Either you have to delete some images or you switch to a different mode to make sure you have the shot?

There’s no pressure to use manual mode, but I want you understand what it is!

The most important thing is to make images you enjoy making, and love to look at. To me it doesn’t matter which mode you took them in.


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Comments 16

  1. Figuring out Manual Mode was a game changer for me! I flip between Aperture and Manual quite often but really find little to no use for the other modes. Thanks for sharing this post, for many newbies like myself – learning Manual opens up so many possibilities!

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  3. Just saw a friends photo’s and he said he used 5 exposures on each. I nodded my head as though I knew what he was talking about. Then I ‘think’ I realized he used 5 different ‘manual’ mode settings and I ‘assume’ he chose the one that looked the best to him.
    I am always so anxious to get my shot that I don’t bother with the ‘manual’ settings, but if I want to be a more serious photographer, I need to discipline myself and keep a diary of what I try in manual.

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    @Rmaa – hang in there, I’ve been shooting HDR for the last couple of months and I’m going to start talking about it very soon….

    @Hedda H – unless they’re HDR shots? He may have taken 5 different exposures of the shot and merged them together (see my comment above). The more you mess around with manual settings the more you’ll understand them and know when you want to use them. But remember it should be fun!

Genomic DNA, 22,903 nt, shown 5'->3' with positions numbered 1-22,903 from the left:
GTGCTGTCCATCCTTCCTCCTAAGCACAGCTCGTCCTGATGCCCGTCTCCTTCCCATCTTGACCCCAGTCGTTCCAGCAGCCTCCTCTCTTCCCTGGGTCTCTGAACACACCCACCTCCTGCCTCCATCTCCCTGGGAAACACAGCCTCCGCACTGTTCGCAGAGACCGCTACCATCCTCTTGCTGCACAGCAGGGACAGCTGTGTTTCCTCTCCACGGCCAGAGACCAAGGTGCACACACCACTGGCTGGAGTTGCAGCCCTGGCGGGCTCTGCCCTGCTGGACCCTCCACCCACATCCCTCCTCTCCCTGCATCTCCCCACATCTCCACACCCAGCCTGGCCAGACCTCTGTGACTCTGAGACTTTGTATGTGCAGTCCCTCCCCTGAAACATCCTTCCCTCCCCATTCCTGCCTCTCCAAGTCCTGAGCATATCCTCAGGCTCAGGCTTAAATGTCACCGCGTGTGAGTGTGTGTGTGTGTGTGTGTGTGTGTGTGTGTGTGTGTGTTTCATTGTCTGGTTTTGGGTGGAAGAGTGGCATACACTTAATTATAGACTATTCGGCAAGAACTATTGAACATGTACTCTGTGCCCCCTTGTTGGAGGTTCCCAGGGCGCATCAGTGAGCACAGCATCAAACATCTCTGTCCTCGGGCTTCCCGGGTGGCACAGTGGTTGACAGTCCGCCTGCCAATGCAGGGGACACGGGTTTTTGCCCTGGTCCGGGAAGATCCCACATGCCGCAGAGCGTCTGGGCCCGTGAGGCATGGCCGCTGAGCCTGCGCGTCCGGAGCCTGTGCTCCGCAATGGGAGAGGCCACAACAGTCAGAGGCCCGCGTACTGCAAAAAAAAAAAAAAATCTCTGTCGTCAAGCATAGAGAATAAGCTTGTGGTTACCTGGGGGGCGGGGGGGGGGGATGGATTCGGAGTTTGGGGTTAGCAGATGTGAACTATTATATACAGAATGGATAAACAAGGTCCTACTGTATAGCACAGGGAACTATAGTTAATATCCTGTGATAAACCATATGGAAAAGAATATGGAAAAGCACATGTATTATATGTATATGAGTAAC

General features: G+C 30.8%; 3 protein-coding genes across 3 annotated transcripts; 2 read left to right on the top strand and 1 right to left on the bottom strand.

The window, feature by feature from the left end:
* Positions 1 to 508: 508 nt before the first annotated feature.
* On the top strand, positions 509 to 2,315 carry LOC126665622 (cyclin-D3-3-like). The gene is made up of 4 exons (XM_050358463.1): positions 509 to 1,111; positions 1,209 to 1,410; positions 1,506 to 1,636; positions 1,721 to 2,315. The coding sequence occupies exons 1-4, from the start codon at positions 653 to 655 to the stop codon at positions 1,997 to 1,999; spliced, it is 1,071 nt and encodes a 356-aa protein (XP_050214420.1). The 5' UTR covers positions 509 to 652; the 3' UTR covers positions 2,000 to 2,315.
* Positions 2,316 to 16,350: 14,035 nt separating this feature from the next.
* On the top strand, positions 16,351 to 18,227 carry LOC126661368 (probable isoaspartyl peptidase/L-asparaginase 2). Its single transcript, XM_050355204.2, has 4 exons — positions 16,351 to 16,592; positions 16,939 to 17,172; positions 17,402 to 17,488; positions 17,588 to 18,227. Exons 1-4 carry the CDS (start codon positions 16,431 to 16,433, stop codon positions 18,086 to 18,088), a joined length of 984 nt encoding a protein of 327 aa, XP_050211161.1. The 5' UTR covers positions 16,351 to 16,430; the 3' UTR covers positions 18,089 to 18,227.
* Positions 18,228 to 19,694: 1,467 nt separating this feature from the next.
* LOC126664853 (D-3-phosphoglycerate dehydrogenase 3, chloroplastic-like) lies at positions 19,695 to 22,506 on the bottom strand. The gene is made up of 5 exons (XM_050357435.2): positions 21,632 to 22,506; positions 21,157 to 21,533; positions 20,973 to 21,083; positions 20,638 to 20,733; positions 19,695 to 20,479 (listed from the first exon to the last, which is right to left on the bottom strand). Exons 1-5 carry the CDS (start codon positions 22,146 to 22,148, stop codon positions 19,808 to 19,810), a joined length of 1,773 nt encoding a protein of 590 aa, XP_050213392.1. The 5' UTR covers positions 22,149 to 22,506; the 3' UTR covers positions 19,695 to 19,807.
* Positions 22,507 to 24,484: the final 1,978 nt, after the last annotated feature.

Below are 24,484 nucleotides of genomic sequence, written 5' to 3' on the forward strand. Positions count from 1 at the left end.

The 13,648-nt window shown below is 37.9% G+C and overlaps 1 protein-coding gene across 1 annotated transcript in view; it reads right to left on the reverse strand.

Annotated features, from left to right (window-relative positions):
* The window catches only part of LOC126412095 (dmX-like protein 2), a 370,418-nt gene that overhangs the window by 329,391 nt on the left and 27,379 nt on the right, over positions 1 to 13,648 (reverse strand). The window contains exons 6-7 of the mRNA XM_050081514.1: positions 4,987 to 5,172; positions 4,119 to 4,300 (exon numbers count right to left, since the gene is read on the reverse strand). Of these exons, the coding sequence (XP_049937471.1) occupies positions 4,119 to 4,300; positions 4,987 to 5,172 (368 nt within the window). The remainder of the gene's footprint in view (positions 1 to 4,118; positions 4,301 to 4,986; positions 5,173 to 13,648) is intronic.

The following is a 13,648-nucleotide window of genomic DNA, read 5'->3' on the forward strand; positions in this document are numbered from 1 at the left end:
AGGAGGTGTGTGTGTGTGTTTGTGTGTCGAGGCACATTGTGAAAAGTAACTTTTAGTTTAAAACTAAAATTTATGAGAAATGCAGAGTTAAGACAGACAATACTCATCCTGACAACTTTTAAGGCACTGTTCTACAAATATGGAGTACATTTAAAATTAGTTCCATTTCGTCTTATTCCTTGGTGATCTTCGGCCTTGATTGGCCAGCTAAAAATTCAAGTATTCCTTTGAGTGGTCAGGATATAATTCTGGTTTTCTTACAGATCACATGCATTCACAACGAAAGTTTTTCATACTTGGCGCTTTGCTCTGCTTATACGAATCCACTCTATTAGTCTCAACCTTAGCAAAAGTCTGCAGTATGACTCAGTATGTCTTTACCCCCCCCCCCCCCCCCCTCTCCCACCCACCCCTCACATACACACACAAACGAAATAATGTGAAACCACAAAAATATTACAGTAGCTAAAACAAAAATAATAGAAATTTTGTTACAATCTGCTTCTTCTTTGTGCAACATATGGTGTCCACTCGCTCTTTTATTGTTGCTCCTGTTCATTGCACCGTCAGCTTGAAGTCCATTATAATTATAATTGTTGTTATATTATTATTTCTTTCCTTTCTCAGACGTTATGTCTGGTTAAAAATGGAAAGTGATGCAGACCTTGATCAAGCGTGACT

5. Great posts Mandy. I just bought a Sony Alpha77 and just ventured into the the AV and TV and it is fun. I like to shoot one image in ‘P’ mode and then the second in manual or (AV/TV). Just realized my camera also has HDR With all these buttons it can be a little bewildering at first but I’m getting there! As you wrote …. it should be fun!

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    @Toni – that’s the beauty of digital cameras and digital film! You can take shots with lots of different settings and not have to worry about running out of film…

  7. Mandy I tried manual mode but can’t seem to get the depth of field shots like I can with the aperture priority, what am I doing wrong??

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    @Valerie – pick the lowest f number available to you eg f2.8, then half press the shutter and somewhere at the bottom of your viewfinder should be a range of little lines with a pointer line underneath. Possibly they’ll have -2 0 +2 across them and the pointer line will be somewhere under one of those. Now pick your shutter speed so you can adjust it, as you move it one way you should see the pointer line moving. Get the pointer line under the 0 by adjusting the shutter speed and that should be the optimum exposure for the shot!

    But, if you’re more comfortable shooting in AV then use that. And then take notice what shutter speed the camera chooses for a shot!